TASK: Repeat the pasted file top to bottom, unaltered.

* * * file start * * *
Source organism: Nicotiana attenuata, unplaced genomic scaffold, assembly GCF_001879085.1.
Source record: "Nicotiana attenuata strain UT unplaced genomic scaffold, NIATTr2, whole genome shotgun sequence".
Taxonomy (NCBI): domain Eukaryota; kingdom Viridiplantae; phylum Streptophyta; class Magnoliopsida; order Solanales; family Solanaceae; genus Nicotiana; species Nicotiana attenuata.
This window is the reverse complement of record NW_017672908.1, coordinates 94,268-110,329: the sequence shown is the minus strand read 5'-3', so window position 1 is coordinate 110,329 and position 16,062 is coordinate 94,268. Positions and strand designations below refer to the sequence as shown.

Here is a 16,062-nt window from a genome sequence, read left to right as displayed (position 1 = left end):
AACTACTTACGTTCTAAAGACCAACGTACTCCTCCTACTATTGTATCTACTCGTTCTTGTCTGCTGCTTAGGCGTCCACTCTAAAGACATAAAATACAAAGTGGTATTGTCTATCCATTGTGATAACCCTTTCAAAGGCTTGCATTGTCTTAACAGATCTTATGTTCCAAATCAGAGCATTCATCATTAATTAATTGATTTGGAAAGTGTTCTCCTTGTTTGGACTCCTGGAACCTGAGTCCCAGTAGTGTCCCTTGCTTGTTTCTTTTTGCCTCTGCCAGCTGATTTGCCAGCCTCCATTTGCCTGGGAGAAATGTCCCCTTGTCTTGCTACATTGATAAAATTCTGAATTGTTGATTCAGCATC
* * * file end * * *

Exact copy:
Source organism: Nicotiana attenuata, unplaced genomic scaffold, assembly GCF_001879085.1.
Source record: "Nicotiana attenuata strain UT unplaced genomic scaffold, NIATTr2, whole genome shotgun sequence".
Taxonomy (NCBI): domain Eukaryota; kingdom Viridiplantae; phylum Streptophyta; class Magnoliopsida; order Solanales; family Solanaceae; genus Nicotiana; species Nicotiana attenuata.
This window is the reverse complement of record NW_017672908.1, coordinates 94,268-110,329: the sequence shown is the minus strand read 5'-3', so window position 1 is coordinate 110,329 and position 16,062 is coordinate 94,268. Positions and strand designations below refer to the sequence as shown.

Here is a 16,062-nt window from a genome sequence, read left to right as displayed (position 1 = left end):
AACTACTTACGTTCTAAAGACCAACGTACTCCTCCTACTATTGTATCTACTCGTTCTTGTCTGCTGCTTAGGCGTCCACTCTAAAGACATAAAATACAAAGTGGTATTGTCTATCCATTGTGATAACCCTTTCAAAGGCTTGCATTGTCTTAACAGATCTTATGTTCCAAATCAGAGCATTCATCATTAATTAATTGATTTGGAAAGTGTTCTCCTTGTTTGGACTCCTGGAACCTGAGTCCCAGTAGTGTCCCTTGCTTGTTTCTTTTTGCCTCTGCCAGCTGATTTGCCAGCCTCCATTTGCCTGGGAGAAATGTCCCCTTGTCTTGCTACATTGATAAAATTCTGAATTGTTGATTCAGCATC